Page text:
I about had a heart attack after seeing my electric bill from the last few weeks. Let's just say these -2 degree nights and 13 degree highs haven't been kind to me.

I just moved into a new house, so I wasn't sure what to expect when it came to my first electric bill. Holy bajeezus it was high. Like almost $10 a day high (there were some connection fees in there too). I had to pick my jaw up off the floor.

After a few panic attacks and a mental breakdown or two, I got myself together and started brainstorming. First, I think it's important to include that I typically keep my thermostat on about 65-67 degrees.

My house has new windows, but the doors are a little creaky and breezy, so I started there first. I bought weather stripping at Menards to help seal them a little better. It's super cheap and I've noticed a DRASTIC difference since putting it on. Make sure you get the right size though. We went with the smallest option and it's still a little tough to shut the door, so keep that in mind.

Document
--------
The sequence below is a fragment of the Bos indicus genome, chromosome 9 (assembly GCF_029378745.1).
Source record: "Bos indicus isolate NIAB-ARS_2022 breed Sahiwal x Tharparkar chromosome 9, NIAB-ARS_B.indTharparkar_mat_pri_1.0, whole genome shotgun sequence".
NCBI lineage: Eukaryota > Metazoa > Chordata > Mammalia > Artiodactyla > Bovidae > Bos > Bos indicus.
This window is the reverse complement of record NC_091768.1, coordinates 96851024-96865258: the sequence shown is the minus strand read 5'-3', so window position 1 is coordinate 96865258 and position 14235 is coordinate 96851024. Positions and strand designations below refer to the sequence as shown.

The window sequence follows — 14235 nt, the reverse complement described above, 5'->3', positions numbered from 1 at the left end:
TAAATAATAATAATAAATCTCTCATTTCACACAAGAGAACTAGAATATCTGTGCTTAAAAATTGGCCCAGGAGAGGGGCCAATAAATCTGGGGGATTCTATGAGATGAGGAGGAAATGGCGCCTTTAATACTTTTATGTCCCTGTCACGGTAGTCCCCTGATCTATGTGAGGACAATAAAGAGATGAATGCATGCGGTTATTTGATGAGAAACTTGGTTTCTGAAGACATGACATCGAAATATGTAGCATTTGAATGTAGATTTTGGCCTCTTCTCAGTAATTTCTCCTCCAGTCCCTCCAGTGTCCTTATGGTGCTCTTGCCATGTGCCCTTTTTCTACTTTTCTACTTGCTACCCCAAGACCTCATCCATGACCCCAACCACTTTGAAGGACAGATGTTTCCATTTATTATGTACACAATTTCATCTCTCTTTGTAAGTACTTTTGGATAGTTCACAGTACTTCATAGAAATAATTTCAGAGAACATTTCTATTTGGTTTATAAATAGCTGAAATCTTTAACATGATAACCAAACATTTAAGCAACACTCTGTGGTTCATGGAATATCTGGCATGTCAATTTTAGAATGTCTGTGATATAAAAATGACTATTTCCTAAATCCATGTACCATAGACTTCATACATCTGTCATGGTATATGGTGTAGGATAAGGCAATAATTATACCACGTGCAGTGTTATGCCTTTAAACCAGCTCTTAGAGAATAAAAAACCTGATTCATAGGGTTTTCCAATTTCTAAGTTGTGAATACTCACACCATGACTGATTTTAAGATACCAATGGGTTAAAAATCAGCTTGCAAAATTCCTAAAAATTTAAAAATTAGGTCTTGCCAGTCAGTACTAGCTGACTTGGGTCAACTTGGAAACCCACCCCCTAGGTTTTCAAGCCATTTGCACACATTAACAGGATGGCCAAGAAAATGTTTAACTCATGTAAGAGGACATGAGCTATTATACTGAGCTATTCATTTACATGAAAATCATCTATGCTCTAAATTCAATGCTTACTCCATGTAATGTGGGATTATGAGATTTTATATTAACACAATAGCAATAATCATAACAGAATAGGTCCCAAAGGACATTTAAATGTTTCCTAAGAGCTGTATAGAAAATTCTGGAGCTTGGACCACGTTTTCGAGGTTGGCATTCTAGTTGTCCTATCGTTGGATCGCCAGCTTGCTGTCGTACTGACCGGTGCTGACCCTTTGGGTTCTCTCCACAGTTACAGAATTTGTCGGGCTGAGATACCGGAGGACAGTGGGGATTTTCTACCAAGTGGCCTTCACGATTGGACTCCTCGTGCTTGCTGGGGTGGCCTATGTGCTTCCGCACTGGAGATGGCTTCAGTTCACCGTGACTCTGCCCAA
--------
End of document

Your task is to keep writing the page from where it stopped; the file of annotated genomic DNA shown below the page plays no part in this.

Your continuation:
Next, the mail slot. Like I mentioned before, my doors are old. There's still an old-fashioned mail slot installed in the door for the mailman to slip the mail through. Who's idea was that anyway? It's literally a heat escape for all the expensive air you're pumping through your home. Annoying. Anyway, I went ahead and blocked the opening off with a hand towel. I'm buying a hanging mailbox for outside the door as an alternative. I'm still trying to brainstorm ideas on how to seal the gap completely. But again, I've noticed my house staying warmer since fixing the door issues.

Next up, I looked around at all my vents. I had furniture in front of some vents throughout the house. This is blocking heat from going out into the room, so I pulled the dressers off the wall a tad so the air could circulate. Or, just rearrange the furniture. This isn't always ideal, because sometimes your room set-up is the only way that works, so just pull the items of the wall a few inches.

Lastly, I used to always think that keeping the blinds shut during the winter would help keep cold air out. In my mind, it was a barrier that would stop cold air from flowing in from drafty windows. Turns out, that's not the case. Open your blinds all throughout your house during the day and let in natural light from the sun. The sun's light, even on the coldest days, helps heat the house.

With all that being said, I've been able to turn my thermostat down to 63 degrees and I'm content. Mind you, I'M FREEZING COLD ALL THE TIME, so this is a big deal. I can walk freely around my house without being limited by the heater blanket cord. It's refreshing.